Sandy Fortner, a volunteer with Save Our Strays, addresses the Phil Campbell City Council about stray dogs in Franklin County, as well as issues of abuse and neglect.

Concerned citizens talk dog issues at PC Council

“Today would have been her birthday. My wife would have been 45 years old,” said Wesley Sheeks in addressing the Phil Campbell City Council during its Nov. 1 meeting. He spoke about the threat from violent dogs in Franklin County, relating how his wife, Michelle Sheeks, died as a result of injuries sustained during an unprovoked attack by dogs during an early morning walk, near Red Bay April 28, a half mile from their house.

Sheeks said they spent the next two and a half months going from Red Bay to Tupelo and finally to a hospital in Jackson as doctors tried to save her life before she ultimately succumbed to the infection she had, passing away July 12.

“It was one of the hardest things for our family. I lost my wife, my best friend, my soulmate,” Sheeks said. “We were married for almost 18 years. I have a stepson – he lost his mother – and a sister-in-law now without a sister. She was liked by everybody.”

Sharing the story was part of a campaign by some citizens to urge local councils to take animal control issues more seriously, from tackling strays and unleashed pets to addressing issues of abuse and neglect.

“The laws are in place, I’m sure,” Sheeks said. “Just y’all please do y’all’s part over here to try not to let something like this happen again. My wife was just one victim … I just don’t want anybody else to have to go through that. That’s all I ask.”

Sandy Fortner, a volunteer with Save Our Strays, also spoke with the council about SOS’ mission and reported 861 dogs “just through September of this year that we personally have removed from Franklin County.”


“We’re here to offer the resources, but we need y’all to step up like Mayor Fancher’s decided to do,” added Fortner, who noted SOS spoke with with the Red Bay mayor during the Red Bay City Council meeting Oct. 19. “The following Monday, she called, and she’s come aboard. They’re paying half of the initial vetting costs for the dogs picked up in Red Bay, and that is a huge step forward.”

Fortner explained everything SOS achieves is done through donations, noting SOS has paid more than $40,000 of vet bills in Franklin County this year, strictly through donations.

Fortner said SOS got “the dog that was shot in the throat in Phil Campbell this week,” noting the dog had water running out of his throat while trying to drink water.

“Unfortunately, when we got him vetted, they said that his esophagus was so damaged that they couldn’t repair it, and he had to be put to sleep,” she added.

“We never say no. We’ve got a network all over the county. We just need some help with funding.”


Phil Campbell has Ordinance No. 101 – An ordinance regulating the keeping of animals and pets within the corporate limits, which includes stipulations about loud or vicious dogs, as well as requirements for dogs that are confined in an enclosure or on a leash. It also terms as unlawful for “any person to abandon or set loose with the intention of avoiding the responsibility for the custody or care of any domestical animal with the town limits.”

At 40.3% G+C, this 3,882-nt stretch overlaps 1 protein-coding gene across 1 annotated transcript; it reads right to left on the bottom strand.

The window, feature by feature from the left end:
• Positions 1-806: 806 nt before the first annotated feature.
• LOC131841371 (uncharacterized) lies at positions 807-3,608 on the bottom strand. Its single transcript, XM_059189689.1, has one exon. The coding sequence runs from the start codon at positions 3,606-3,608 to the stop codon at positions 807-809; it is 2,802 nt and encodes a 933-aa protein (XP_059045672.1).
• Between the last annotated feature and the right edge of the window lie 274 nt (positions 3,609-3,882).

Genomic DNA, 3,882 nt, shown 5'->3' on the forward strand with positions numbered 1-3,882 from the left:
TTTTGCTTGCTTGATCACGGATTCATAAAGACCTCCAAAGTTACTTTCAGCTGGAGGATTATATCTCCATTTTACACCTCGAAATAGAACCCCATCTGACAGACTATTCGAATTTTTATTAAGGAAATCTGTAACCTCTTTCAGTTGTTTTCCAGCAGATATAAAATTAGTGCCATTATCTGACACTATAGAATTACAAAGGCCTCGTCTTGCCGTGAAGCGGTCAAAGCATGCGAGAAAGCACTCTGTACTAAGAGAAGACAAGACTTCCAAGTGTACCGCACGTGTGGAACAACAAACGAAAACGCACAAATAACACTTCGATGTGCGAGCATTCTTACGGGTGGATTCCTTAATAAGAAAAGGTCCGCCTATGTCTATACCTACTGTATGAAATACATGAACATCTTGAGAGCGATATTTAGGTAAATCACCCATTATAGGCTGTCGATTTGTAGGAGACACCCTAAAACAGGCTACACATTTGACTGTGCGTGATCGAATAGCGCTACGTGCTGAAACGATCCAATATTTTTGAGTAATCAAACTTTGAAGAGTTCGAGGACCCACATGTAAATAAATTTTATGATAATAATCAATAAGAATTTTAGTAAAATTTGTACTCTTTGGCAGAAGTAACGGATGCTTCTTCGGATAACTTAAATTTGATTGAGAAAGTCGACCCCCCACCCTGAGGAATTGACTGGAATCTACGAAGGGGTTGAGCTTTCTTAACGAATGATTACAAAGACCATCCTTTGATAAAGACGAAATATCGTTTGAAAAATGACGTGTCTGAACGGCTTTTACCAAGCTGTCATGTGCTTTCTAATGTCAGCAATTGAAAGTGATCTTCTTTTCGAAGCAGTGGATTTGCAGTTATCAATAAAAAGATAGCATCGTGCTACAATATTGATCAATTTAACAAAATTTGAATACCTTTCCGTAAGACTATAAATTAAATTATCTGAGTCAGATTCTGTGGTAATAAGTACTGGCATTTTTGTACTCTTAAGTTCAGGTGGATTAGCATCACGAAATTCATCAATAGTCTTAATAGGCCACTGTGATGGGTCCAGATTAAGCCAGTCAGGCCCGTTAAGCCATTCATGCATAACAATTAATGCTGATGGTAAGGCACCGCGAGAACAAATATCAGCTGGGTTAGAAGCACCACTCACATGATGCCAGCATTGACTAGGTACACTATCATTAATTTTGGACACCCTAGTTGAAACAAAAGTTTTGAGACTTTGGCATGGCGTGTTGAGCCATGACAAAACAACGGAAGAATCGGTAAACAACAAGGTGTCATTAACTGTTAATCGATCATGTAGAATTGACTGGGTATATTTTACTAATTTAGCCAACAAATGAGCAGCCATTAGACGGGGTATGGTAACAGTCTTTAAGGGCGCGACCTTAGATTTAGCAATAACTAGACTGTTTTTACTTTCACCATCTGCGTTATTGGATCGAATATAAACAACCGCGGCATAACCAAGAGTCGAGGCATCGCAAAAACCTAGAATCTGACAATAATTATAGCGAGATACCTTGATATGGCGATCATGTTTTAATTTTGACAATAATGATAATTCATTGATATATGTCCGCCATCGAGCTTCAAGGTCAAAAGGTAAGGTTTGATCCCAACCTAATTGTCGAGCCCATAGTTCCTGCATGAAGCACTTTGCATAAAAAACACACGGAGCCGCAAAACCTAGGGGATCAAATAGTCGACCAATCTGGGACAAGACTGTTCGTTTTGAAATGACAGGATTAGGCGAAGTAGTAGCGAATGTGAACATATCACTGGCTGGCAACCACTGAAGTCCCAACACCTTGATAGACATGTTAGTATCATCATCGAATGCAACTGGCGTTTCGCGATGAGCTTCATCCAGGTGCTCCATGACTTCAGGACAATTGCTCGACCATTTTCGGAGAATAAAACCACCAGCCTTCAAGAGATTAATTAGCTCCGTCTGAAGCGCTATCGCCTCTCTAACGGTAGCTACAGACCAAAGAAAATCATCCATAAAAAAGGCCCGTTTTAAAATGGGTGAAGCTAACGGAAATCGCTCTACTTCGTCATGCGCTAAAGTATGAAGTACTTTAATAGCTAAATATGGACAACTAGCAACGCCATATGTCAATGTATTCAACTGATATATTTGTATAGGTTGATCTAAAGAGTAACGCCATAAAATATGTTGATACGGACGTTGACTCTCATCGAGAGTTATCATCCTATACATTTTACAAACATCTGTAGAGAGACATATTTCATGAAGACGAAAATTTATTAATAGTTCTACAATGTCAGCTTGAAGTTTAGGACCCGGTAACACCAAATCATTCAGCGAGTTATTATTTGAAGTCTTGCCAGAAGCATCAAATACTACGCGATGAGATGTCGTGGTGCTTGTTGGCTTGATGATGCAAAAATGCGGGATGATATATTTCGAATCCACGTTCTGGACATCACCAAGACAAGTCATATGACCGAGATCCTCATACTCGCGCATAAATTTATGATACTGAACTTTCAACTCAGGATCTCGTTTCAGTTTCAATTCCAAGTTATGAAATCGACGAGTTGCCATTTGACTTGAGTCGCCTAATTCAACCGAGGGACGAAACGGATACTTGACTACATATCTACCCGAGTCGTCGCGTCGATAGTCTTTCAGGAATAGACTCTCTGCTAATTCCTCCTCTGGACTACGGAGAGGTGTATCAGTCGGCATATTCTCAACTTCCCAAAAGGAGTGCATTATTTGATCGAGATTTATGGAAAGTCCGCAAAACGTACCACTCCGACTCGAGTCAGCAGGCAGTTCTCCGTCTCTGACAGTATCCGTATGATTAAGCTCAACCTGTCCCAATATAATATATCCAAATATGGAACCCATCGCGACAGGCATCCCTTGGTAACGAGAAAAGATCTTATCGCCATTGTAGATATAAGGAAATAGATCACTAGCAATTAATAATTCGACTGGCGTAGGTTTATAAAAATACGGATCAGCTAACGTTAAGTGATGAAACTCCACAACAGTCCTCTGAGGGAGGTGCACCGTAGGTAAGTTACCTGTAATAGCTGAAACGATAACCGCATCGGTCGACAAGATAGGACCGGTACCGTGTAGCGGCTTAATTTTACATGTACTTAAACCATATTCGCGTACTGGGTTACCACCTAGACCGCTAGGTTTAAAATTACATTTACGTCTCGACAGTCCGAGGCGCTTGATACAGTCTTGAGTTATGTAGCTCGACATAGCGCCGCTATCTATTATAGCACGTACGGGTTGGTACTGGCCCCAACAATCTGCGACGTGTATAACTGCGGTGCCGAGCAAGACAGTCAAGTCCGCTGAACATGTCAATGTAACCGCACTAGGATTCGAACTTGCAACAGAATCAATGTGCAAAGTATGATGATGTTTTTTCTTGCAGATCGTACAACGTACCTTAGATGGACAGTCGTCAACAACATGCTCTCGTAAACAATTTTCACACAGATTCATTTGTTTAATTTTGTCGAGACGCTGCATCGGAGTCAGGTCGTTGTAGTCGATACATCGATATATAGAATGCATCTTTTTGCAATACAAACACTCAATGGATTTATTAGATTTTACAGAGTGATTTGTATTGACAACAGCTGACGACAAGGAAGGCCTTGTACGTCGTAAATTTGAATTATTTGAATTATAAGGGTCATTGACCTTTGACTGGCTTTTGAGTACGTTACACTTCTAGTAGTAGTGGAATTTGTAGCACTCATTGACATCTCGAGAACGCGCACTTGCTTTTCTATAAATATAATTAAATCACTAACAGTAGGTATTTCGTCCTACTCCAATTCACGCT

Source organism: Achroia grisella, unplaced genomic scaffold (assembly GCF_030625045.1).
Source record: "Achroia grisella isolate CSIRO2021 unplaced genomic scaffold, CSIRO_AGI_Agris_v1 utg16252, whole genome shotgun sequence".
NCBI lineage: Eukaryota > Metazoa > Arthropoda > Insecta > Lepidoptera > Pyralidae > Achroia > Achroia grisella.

Fortner said Russellville has indicated they will help if Red Bay and Phil Campbell do.

“Since Red Bay has stepped up, I’m here today to ask y’all to commit to helping in some shape, form or fashion,” she stated. “I will say that Mayor Fancher is actually going to foster six dogs at the Red Bay pound. Alan Bostick at Sunshine Mills, bless his heart, donated seven pallets of cat food and dog food,” added Fortner.

She said it makes a huge impact in what SOS is able to accomplish to have others pitching in.

Phil Campbell Councilman Phillip King asked what the specific funding being requested would go toward. Fortner explained Save Our Strays is not requesting money for its organization but specifically for Franklin County vets for SOS.

“Our dogs are vetted and health-certified in order to transport them out of state,” she explained. “A lot of them go up to the New England area, and a lot of them go out west. We have numerous transports.

“We don’t expect any one council to do it all,” she added. “We’re so desperate for assistance that anything is a godsend.”

Phil Campbell Mayor Michael McQuary asked what it costs to spay or neuter one dog, and Fortner said the cheapest currently is in Red Bay at $125, but she’s pursuing a possibility for $90 in Golden, Miss.

“It is time for the officials in the county government to help us,” she reiterated. “We’re not asking for all of it. We just need your help with enforcement training. Make the public aware because until they’re held accountable, they’re going to keep doing it.”

Phil Campbell Councilman Lynn Landers said she’s “all for” the training, and King asked if the group had gone before the Franklin County Commission. Fortner said they were on the agenda to speak at the next meeting of the commission Nov. 7.


In other business, the council approved a request from the little league football team to demolish the old block building and put a new building at the old ball field to store equipment, provided they clear the mess that results. McQuary said the building belongs to the city but is falling in. He said the group intends to construct a 16×20-foot metal building.

The next meeting of the Phil Campbell City Council is scheduled for Nov. 15, with the work session at 6:30 p.m. and the meeting at 7 p.m. Meetings are held at Phil Campbell City Hall.

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